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News: Iraq sanctions may be lifted before disarmament complete...

*       Britain Proposes Iraq Weapons Plan (Associated Press)
*       Secret negotiations between Baghdad and Washington? (Paris'
Al-Watan Al-Arabi) [this article thanks to a US discussion list)
*       Former arms inspector urges U.S.-Iraq dialogue; about-face draws
critics (CNN)
*       Iraq accuses US of blocking spare-parts contracts for
electricity (Agence France-Presse)
*       UN okays Iraqi deals for oil spare parts worth 237 million
dollars (Agence France-Presse)
*       No improvement in Iraqi human rights record (Arabic News)

New British proposal for Iraq weapons monitoring acknowledges that
"Iraq's record suggests it won't meet the council's original conditions
of complete disarmament before sanctions can be lifted".

According to Al-Watan Al-Arabi Deputy Prime Minister Tariq 'Aziz was in
Ankara last month to seek Turkish help in arriving at "a [US-Iraq]
solution based on keeping Saddam Husayn and his regime in power". The
article also states that after negotiations in Turkey two years ago,
"the United States stopped demanding the change of the whole regime and
began publicizing an idea suggesting that they may accept Qusay as a
successor to his father"... From a different angle, the unpopular but
admirable Scott Ritter is calling for dialogue with Baghdad. However,
Ritter's not hopeful, and US sources state that "any development in the
direction of a dialogue between Baghdad and Washington is unlikely".

Britain Proposes Iraq Weapons Plan 
By Nicole Winfield, Associated Press Writer, Thursday, March 25, 1999;
11:10 p.m. EST

UNITED NATIONS (AP) -- Britain has submitted proposals to monitor Iraq's
weapons, saying it would consider a ``new approach'' but stressing that
U.N. inspections must be intrusive to prevent a revival of Baghdad's
banned arms programs. A British outline was circulated this week to
members of the Security Council, which heard other proposals from
Russia, France and the United States in January. The British proposal
echoes some Russian and French suggestions, indicating some consensus
might have emerged within the council for a new Iraq policy after months
of paralysis. 

U.N. weapons inspections -- mandated by U.N. resolutions that ended the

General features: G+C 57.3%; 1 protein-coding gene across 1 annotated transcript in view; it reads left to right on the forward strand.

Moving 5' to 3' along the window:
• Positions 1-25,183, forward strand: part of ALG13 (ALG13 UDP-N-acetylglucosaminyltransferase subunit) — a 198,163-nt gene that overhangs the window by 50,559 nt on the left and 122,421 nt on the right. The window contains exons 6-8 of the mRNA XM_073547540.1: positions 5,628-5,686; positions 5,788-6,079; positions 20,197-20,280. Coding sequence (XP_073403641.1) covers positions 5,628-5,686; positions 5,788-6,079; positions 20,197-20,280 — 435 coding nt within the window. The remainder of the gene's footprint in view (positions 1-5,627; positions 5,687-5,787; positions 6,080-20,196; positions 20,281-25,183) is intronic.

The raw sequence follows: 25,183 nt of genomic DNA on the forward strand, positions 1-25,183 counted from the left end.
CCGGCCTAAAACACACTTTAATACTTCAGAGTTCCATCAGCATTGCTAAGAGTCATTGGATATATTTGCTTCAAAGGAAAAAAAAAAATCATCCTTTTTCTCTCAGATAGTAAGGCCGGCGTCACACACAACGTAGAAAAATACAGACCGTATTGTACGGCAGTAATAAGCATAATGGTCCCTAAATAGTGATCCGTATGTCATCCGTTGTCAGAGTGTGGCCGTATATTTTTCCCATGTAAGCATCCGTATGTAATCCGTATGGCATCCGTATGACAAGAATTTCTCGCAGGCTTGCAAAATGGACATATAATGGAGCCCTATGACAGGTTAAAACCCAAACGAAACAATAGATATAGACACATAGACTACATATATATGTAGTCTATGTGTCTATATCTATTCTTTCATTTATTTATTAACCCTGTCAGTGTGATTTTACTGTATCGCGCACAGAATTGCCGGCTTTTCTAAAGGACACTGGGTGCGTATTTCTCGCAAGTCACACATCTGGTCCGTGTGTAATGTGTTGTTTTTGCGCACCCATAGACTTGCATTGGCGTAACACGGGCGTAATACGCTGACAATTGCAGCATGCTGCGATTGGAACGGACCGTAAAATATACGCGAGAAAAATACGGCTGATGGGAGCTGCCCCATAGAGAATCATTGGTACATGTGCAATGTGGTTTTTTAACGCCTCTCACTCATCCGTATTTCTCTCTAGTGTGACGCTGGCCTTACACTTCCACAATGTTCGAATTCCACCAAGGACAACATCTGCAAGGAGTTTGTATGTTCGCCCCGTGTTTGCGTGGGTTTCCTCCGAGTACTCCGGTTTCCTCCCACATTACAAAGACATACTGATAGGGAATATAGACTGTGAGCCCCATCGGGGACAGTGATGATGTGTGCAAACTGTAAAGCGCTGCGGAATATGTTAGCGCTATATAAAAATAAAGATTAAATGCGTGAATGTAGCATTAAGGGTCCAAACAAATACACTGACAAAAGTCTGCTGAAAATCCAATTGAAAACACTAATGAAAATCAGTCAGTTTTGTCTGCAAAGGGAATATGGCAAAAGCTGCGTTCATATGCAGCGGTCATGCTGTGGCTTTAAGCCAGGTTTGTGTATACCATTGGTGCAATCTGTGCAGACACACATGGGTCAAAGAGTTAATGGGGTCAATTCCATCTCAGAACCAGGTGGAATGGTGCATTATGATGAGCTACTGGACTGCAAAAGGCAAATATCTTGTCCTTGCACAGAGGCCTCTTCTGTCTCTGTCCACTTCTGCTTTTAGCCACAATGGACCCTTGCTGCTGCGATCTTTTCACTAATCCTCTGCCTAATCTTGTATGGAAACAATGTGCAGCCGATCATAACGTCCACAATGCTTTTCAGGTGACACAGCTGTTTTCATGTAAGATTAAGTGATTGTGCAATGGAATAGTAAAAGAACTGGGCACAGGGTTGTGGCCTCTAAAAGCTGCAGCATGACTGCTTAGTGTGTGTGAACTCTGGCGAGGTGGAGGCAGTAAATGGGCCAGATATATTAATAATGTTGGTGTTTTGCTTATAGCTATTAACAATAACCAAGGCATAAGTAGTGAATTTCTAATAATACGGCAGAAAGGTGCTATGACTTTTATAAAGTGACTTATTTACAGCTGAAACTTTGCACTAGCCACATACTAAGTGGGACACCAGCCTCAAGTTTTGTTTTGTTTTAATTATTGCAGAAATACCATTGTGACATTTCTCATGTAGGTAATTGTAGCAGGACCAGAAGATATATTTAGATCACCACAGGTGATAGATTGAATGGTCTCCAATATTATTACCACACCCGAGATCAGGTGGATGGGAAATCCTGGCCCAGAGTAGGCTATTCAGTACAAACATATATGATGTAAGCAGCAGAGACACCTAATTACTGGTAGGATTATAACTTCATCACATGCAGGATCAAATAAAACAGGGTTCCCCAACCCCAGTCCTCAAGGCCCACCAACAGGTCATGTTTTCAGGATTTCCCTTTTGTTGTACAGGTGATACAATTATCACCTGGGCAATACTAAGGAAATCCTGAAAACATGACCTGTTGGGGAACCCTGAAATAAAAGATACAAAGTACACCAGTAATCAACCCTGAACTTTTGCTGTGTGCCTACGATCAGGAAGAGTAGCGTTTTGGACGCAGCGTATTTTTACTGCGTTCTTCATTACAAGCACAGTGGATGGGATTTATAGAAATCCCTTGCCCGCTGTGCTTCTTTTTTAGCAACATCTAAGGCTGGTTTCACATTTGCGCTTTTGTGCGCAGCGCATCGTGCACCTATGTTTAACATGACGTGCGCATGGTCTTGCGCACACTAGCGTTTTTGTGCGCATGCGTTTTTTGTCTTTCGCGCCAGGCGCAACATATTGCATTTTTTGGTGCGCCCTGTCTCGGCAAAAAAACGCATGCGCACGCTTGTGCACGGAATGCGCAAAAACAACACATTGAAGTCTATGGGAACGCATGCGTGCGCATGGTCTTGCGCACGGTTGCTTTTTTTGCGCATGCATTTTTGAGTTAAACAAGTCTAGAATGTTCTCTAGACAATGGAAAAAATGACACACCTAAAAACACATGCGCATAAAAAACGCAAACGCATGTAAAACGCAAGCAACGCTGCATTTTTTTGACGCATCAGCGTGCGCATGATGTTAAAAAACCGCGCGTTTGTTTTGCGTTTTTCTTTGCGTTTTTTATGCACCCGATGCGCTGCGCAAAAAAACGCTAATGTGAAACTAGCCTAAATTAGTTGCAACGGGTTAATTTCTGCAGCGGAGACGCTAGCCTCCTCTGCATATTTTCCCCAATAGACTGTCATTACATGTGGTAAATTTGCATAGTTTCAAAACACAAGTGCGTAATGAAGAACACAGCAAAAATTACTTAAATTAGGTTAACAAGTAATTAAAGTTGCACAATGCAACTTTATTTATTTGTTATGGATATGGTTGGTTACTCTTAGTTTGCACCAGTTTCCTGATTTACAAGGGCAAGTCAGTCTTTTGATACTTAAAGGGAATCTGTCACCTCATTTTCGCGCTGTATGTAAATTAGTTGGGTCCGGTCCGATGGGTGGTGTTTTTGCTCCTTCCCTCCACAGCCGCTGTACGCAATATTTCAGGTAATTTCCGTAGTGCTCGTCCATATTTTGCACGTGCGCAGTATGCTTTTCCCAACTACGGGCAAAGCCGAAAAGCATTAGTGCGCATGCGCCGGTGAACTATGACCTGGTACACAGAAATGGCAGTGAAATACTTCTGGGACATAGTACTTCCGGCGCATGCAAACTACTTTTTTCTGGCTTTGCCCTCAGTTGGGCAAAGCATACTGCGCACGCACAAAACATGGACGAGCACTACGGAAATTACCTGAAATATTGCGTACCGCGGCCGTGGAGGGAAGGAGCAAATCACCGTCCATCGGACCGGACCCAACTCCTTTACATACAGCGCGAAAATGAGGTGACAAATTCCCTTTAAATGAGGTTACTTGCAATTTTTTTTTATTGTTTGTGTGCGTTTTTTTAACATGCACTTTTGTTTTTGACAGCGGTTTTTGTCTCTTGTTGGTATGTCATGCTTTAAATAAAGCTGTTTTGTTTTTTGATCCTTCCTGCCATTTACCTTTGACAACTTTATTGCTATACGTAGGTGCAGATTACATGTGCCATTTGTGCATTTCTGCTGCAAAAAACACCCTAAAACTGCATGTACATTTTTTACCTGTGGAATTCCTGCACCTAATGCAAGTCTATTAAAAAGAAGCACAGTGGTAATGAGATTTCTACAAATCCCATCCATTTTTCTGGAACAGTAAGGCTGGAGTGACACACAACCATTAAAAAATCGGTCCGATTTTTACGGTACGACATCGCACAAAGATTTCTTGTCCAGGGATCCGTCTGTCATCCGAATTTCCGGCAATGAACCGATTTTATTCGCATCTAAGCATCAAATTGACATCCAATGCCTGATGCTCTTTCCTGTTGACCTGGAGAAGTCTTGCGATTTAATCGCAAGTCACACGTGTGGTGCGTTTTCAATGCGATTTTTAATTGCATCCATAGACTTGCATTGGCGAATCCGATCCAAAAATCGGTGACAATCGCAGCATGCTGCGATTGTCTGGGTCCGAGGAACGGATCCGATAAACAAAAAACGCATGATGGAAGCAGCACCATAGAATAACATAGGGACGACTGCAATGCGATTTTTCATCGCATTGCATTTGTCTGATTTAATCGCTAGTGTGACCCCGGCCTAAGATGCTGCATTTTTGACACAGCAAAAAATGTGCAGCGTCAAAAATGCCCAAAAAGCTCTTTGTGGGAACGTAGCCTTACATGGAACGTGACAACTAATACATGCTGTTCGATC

Gulf War -- ground to a halt when the United States and Britain bombed
Iraq in mid-December. Baghdad was accused of having failed to cooperate
with the U.N. Special Commission, which has overseen the destruction of
Iraq's biological, chemical and long-range missiles since 1991. While
Baghdad has given no indication it will ever resume cooperation, the
council has convened three panels to try to forge a new relationship
with Saddam Hussein. Those recommendations are due April 15, after which
the council is expected to begin negotiations in earnest on a new Iraq

The United States and Britain have taken the hardest line with Iraq,
while Russia, France and China have been more sympathetic to the Iraqi
cause after eight years of sanctions that crippled Baghdad's economy.
The British outline acknowledges that Iraq's record suggests it won't
meet the council's original conditions of complete disarmament before
sanctions can be lifted. Therefore, Britain was ``interested in
examining new approaches'' to Iraq that would still be based on a
technical assessment of its disarmament status. Like French and Russian
calls, it suggests an ongoing monitoring and verification regime be
established to ensure that Iraq cannot develop or reconstitute weapons
of mass destruction. The Special Commission and the International Atomic
Energy Agency should remain the designated organizations to check
Baghdad's weapons programs, the British paper said. 

That contrasted slightly with Russia's recommendation that outside
experts take on a role. Provisions for intrusive inspections and the
right to revert to investigation of past Iraqi programs would need to be
clear,'' the British say. But addressing recent allegations that the
United States used the Special Commission for espionage, Britain echoes
the French call for a more independent organization that isn't so
reliant on any single country's personnel or money. On the sanctions